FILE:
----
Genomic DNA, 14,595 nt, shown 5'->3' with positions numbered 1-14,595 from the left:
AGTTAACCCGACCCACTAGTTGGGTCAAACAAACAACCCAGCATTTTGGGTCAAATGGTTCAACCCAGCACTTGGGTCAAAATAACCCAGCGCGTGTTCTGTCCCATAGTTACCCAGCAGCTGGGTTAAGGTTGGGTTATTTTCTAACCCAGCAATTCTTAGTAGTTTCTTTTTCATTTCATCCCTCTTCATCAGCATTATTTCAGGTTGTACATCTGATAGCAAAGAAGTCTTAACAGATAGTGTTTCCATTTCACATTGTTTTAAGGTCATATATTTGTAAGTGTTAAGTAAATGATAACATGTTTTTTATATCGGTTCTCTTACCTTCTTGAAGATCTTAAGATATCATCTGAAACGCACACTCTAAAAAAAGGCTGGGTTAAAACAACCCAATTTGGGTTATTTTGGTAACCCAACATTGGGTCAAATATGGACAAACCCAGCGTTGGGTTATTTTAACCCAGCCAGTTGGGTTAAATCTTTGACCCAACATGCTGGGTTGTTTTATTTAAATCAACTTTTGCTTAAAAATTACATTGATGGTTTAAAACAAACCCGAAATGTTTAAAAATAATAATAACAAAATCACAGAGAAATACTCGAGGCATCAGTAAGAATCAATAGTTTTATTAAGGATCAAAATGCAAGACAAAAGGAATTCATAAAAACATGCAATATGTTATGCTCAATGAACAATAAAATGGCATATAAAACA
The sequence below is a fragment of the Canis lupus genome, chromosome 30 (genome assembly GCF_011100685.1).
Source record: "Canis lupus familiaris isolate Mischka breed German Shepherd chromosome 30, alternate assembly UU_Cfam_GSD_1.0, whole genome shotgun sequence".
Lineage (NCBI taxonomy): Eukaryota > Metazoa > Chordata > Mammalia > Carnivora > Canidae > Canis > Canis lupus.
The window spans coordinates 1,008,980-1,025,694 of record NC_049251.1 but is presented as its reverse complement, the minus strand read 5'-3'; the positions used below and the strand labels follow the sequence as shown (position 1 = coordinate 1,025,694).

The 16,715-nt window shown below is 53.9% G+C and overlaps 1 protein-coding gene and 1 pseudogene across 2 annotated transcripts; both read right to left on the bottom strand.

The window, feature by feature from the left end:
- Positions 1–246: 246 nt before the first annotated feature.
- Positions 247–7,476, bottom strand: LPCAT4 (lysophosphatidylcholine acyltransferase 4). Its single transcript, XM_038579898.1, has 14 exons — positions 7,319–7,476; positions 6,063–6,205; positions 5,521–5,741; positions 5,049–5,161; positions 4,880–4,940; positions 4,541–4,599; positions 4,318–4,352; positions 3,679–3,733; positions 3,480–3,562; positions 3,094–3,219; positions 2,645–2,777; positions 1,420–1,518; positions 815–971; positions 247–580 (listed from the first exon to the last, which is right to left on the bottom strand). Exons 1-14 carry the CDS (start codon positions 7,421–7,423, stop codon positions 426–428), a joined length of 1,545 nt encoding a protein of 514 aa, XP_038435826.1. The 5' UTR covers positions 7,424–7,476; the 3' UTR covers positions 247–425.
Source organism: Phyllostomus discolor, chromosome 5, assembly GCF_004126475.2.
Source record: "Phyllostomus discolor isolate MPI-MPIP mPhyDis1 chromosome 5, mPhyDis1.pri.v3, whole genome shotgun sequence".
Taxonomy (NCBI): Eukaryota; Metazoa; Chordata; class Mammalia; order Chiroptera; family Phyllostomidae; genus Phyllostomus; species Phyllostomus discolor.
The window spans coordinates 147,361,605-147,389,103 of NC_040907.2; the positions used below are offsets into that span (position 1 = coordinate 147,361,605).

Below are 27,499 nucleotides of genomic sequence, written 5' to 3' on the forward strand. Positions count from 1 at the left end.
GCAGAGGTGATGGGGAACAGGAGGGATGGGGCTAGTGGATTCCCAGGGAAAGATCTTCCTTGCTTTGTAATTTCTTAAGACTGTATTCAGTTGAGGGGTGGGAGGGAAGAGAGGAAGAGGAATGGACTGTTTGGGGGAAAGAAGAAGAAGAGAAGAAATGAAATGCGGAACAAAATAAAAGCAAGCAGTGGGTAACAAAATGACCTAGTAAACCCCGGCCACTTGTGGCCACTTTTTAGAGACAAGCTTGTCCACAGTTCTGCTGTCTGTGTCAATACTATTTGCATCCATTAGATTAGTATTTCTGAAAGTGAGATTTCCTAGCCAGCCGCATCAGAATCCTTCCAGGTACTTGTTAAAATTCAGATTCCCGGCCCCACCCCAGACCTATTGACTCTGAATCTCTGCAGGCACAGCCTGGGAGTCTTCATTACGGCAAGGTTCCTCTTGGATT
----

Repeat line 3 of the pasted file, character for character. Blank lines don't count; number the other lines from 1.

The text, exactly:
The sequence below is a fragment of the Canis lupus genome, chromosome 30 (genome assembly GCF_011100685.1).